If you’ve always admired ships from afar but find yourself blowing chunks when riding on the real thing, a trip to Alta Mar might be in order. The latest Ginza colony of the Nelson’s Bar empire is another nautically themed tribute to England’s greatest admiral, Horatio Nelson. With rose mahogany surrounding you, a mast hanging overhead and portholes to reflect your grizzled sailor mug, all that’s missing is the violent lurching and seasickness. Frankly, we’re not going to complain.
We boarded the vessel on a Friday night at around 20:00 hours, catching sight of a collection of old maritime tools and maps as we stepped over the floor’s bronze-inlaid compass. The deck hands, er, bar staff who immediately greeted us were all friendly and able-bodied. One even spoke the Admiral’s mother tongue.
Soft amber lighting and an understated R&B soundtrack—which somehow managed not to feel out of place—added to the warm vibe. The other customers numbered a rough dozen when we arrived, but two hours later all 50-odd seats were occupied.
The drink menu at Alta Mar is a one-coin-friendly ¥500, with the exception of the bottles of Chardonnay and Cabernet (¥3,000) and Hawaiian Kona Beer (¥750). There’s a reliable smattering of spirits and cocktails, and the bartender also accepts requests. The Mojito and Cuba Libre proved to be the highlights of our visit, both surprisingly strong while retaining a light tanginess that took the edge off the evening’s humidity. The three varieties of Kona on offer (Big Wave Golden Ale, Long Board Lager and Fire Rock Pale Ale) provided the only points of interest in an otherwise meager beer selection, consisting of draft Asahi, Asahi Black, Bass Pale Ale, “Beer Cocktails” and bottled Corona.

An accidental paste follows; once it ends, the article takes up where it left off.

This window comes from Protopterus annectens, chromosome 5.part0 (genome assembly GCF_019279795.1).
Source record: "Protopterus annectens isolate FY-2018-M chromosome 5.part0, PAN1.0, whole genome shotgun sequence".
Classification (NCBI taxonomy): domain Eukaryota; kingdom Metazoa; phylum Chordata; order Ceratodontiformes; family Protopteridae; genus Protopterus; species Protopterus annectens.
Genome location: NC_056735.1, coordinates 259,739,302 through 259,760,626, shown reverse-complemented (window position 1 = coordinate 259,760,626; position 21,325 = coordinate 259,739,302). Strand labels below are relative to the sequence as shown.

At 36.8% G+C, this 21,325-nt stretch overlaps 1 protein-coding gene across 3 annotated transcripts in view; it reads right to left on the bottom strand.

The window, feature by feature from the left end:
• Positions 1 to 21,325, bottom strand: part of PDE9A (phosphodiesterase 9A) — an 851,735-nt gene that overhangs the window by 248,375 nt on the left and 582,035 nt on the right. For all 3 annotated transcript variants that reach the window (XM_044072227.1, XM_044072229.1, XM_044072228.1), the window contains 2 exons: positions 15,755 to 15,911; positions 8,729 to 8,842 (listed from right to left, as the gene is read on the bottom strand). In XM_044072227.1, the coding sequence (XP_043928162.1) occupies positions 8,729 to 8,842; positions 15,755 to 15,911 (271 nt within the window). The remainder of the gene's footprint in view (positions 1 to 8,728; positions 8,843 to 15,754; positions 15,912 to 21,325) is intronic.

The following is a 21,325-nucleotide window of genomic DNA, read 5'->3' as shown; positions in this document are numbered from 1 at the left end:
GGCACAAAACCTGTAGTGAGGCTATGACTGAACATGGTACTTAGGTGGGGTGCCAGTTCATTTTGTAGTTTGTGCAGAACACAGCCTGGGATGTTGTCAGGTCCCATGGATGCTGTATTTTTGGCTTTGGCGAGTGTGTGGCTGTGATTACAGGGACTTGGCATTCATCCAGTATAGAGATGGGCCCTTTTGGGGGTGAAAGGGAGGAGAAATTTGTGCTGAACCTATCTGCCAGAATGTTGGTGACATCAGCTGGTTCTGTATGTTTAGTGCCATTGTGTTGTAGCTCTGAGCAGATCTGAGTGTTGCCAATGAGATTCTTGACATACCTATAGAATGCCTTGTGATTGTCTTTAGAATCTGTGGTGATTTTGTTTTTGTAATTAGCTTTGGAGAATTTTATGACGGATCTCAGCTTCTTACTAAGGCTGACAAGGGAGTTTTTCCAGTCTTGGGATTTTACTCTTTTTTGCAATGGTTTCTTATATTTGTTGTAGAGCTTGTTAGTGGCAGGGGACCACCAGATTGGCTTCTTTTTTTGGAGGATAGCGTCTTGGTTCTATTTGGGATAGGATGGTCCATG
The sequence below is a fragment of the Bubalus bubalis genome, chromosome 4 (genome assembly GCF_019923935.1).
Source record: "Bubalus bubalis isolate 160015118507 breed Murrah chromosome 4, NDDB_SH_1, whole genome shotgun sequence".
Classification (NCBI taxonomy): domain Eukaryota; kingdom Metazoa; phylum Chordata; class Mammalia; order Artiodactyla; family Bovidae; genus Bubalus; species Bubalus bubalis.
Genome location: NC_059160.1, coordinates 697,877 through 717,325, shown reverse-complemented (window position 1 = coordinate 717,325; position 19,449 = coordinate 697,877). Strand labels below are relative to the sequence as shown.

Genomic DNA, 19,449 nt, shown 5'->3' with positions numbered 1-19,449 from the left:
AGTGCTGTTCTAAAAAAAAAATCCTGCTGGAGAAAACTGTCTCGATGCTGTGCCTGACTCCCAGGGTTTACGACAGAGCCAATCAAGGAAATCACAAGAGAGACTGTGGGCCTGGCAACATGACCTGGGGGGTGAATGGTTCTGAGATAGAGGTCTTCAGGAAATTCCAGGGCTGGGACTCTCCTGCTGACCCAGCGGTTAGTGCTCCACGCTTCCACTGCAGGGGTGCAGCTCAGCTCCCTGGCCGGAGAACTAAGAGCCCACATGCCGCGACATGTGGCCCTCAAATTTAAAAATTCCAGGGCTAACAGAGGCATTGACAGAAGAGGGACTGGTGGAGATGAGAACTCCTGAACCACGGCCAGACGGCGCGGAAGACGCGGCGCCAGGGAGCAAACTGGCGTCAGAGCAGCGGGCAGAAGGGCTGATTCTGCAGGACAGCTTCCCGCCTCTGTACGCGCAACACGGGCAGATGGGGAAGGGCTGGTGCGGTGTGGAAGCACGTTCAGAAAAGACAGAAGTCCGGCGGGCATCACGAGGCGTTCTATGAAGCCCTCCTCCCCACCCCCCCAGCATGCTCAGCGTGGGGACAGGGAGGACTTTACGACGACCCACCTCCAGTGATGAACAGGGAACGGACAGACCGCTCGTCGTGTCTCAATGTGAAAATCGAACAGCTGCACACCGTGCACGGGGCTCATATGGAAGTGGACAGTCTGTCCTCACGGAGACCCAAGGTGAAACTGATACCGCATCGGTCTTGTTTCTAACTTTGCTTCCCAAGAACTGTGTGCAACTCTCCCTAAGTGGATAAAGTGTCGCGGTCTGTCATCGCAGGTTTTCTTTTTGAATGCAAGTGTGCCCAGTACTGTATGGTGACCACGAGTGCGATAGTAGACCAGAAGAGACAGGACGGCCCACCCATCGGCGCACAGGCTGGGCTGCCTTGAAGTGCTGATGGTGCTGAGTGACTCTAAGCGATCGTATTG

After dousing our rum holes, we perused the “Snacks” section of the menu—mixed nuts, beef jerky, pickles, Hershey’s Kisses and dried fruit (¥250 each)—and decided that the “Food” (¥500 each) looked like a better bet. The chicken salad came stacked in a pyramid of diced carrots, onions and shredded lettuce, topped with roast meat and a tart dressing. The chicken steak, meanwhile, was tender and juicy, served with an accompaniment of sauerkraut, relish and mustard dip. Suitably impressed, we followed up with grilled potatoes, sausages and a plate of cheese and crackers. The spuds, doused in Thai sauce, hit just the right note of spiciness, while the generous selection of sausages tasted fantastic with or without the tangy mustard accompaniment. The creamy slabs of herb and garlic cheese were mighty fine too, though the six crackers they came with seemed like grocery store Saltines from our grandmother’s bread box.
That bum note aside, Alta Mar is a good bet if you find yourself—and your wallet—exhausted after a grueling day of brand-name shopping. With its inventive décor, friendly staff and affordable prices, this nautical outpost makes colonization seem almost civilized.